While lenders have been obligated (for loans closed after July '99) to cancel Private Mortgage Insurance (PMI) at the point the balance gets below 78% of the price of purchase, they do not have to take similar action if the equity is above 22%. (There are exceptions -like some "high risk' loans.) However, you have the right to cancel PMI yourself (for loans closed after July 1999) once your equity rises to 20 percent, no matter the original price of purchase.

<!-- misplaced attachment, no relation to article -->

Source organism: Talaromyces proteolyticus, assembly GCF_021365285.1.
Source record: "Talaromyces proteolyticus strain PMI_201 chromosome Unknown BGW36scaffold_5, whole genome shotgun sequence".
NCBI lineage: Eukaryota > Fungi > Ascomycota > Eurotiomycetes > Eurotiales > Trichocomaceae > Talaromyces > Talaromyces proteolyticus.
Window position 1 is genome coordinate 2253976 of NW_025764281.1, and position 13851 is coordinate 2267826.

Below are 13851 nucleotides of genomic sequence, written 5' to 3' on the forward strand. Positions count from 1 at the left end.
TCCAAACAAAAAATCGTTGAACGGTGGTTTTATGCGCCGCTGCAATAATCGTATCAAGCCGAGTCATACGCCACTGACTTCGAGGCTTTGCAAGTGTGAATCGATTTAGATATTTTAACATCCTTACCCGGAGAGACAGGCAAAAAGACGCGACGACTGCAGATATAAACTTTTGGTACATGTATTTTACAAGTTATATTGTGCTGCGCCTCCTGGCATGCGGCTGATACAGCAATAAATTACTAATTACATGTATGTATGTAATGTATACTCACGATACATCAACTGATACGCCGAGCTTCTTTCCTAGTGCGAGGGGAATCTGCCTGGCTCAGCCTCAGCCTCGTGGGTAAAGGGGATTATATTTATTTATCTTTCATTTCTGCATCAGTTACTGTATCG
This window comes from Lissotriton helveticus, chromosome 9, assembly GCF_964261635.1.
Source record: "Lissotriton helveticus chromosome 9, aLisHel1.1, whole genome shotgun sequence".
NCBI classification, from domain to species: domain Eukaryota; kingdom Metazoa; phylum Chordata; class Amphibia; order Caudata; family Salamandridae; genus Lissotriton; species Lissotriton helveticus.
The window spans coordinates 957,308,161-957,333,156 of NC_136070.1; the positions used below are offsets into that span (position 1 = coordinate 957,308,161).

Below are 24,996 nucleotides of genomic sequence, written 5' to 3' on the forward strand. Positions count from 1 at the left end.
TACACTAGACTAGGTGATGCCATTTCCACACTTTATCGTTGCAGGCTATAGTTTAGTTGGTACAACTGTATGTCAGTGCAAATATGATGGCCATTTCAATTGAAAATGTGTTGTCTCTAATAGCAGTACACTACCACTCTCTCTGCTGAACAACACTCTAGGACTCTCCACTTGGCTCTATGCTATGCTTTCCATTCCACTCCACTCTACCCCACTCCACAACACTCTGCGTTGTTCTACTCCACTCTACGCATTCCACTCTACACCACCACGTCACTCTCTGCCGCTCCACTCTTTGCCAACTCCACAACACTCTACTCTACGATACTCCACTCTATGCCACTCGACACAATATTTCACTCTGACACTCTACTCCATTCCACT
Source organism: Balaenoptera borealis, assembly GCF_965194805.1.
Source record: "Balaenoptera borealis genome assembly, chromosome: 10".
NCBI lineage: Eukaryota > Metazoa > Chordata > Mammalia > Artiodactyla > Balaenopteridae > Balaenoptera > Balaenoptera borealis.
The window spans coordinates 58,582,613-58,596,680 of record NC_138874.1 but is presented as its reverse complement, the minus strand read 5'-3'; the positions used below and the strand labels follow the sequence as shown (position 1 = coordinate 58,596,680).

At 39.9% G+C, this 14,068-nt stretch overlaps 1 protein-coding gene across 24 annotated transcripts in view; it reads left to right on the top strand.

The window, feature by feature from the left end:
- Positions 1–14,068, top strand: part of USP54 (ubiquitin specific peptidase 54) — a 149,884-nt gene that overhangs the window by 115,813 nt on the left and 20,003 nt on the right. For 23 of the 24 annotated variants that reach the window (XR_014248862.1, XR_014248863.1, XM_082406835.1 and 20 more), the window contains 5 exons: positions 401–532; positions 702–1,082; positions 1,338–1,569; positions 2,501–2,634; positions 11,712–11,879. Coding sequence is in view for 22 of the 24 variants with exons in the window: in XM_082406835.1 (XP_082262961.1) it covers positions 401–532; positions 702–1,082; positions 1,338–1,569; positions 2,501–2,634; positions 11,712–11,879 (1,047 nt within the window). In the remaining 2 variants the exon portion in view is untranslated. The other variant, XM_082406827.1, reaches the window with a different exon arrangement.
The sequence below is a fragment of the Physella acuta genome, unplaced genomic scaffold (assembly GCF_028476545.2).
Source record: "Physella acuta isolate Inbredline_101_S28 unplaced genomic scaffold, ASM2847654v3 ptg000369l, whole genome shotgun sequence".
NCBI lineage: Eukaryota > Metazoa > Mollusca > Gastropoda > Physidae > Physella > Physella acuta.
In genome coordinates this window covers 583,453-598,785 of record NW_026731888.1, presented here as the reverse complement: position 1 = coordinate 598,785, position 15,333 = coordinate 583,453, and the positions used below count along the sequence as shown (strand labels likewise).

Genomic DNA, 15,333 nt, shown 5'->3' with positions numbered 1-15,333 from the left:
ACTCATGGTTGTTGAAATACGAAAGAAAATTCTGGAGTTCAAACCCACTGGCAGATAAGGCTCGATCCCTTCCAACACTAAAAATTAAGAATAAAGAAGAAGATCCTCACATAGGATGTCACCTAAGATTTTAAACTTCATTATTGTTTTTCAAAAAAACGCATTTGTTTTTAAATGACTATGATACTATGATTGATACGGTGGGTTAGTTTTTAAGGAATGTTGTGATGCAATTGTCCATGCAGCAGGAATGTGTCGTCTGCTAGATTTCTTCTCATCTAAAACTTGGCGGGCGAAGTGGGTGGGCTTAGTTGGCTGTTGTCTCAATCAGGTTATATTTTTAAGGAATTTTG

Analyze your statements often. Also keep track of what other homes are being sold for in your neighborhood. Unfortunately, if yours is a recent mortgage loan - five years or under, you likely haven't been able to pay much of the principal: you are paying mostly interest.
At the point your equity has risen to the magic number of twenty percent, you are close to canceling your PMI payments, for the life of your loan. Call the lender to request cancellation of your PMI. Lenders request proof of eligibility at this point. A state certified appraisal documented on the appropriate form (URAR-1004 - Uniform Residential Appraisal Report) is all the proof you need � and your lender will probably request one before they agree to cancel PMI.
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